What’s behind the current J&K power crisis — and how the administration plans to address it

Overall, J&K has a requirement of about 2,600 MW of electricity. However, the power supply to the Kashmir division is 1200 MW while to Jammu is 900 MW. There is a deficit of about 500 MW.



The Jammu & Kashmir administration last week said the Union Territory is facing a power crisis as its power projects are generating less electricity than before due to the dry spell in summer. The administration is taking steps to address the issue, it added.

How much electricity does J&K require? How much power are the UT’s projects generating? What is the administration doing to address the problem? We take a look.

What much power J&K is generating currently?

In comparison to an identified power generation potential of 16,475 MW, J&K currently generates only 3,263 MW of electricity in the state sector from 21 power projects. The largest share of energy, 2,009 MW comes from the central sector from seven projects while about 42.5 MW is brought in by the private sector through four projects. More than 85% of this comes from hydropower projects, the largest of which is the Baglihar project on the Chenab basin with an installed capacity of 900 MW.

What is the on-going power crisis?

Overall, J&K has a requirement of about 2,600 MW of electricity. However, the power supply to the Kashmir division is 1200 MW while to Jammu is 900 MW. There is a deficit of about 500 MW.

H Rajesh Prasad, principal secretary of the UT’s Power Development Department (PDD), said, “We are maintaining what we were supplying last year. However, availability is 1,400 MW from central and state generating agencies. We are supplying 2,100 MW.”

Even with an additional supply of 700 MW from the central power exchange, J&K is unable to meet its energy requirements. “This 700 MW that we are buying is expensive,” Prasad added. J&K is buying this electricity between Rs 7 to Rs 10 per unit but it’s supplied for Rs 1.25 per unit to the below-poverty-line consumers and a maximum of Rs 4.50 to regular consumers, according to the principal secretary.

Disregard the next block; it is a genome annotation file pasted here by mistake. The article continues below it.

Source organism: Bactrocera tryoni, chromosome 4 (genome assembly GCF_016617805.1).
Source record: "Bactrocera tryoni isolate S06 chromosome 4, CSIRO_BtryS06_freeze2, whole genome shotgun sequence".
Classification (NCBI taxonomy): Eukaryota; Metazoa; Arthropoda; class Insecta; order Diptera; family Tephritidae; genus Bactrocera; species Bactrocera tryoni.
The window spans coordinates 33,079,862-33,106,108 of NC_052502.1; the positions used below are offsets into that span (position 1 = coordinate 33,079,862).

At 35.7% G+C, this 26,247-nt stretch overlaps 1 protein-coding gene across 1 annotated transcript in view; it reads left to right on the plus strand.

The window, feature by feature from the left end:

This costs the exchequer Rs 750 crore monthly and will increase to Rs 850 crore per month as demand increases in peak winter in Kashmir, the power department said.

What are the reasons for the deficit?

According to the PDD, J&K witnessed an unprecedented dry spell this summer, reducing power generation across its projects.

“Due to the dry spell, water flow in the rivers is very low and this is leading to a reduced generation capacity. From our power projects, mainly Baglihar, our total generation was about 1,050 MW but at the end of September this was around 700 MW and as of today, this is down to about 200 MW to 250 MW. This is a drastic fall and it has affected the power supply,” Prasad said.

This combined with what the secretary described as “expensive” electricity from the power grid, is causing a deficit.

J&K also suffers huge transmission losses. Aggregated technical and commercial (AT&C) losses in the UT were at 62% last year. It has been reduced to about 55% this year. While the department aims to bring it down to about 45% in the current financial year, the task has proven to be difficult.

A major reason for issue is that only 50% of J&K has metering systems, therefore billing can’t be done on per meter basis in many parts of UT. Another reason is the pilferage of electricity, using uninsulated wires.

What is the status of metering in J&K?

Out of 21 lakh households, about 50% are metered. Smart meters have also been installed in about 4 lakh households. However, the installation has faced resistance in many parts of J&K, in rural as well as urban areas. The UT administration has emphasised that round-the-clock electricity will only be possible with 100% metering in all areas.

At a press conference last week, Lieutenant Governor Manoj Sinha stated that while efforts are being made to install meters in all areas as early as possible, power cuts will be minimal in metered areas and maximum in non-metered areas.

According to a power curtailment schedule released this month by the PDD, while metered areas are seeing power cuts up to 4.5 hours a day, non-metered areas will see eight-hour power cuts. The number of hours is expected to increase in the coming months.

What steps is the UT administration taking to address the power situation?

Apart from aggressively pushing metering in the UT, the administration is promoting the use of AD cables to insulate wiring prevent theft. The PDD secretary said through the Revamped Distribution Sector Scheme (RDSS), the 5500 crore scheme, funded 90 per cent by the govt of India and 10 per cent through UT, has been sanctioned and will include metering, AD cables and modern transformers. “We are pursuing metering and installation of AD cables together, but we still need to cover a lot of distance,” Prasad said.


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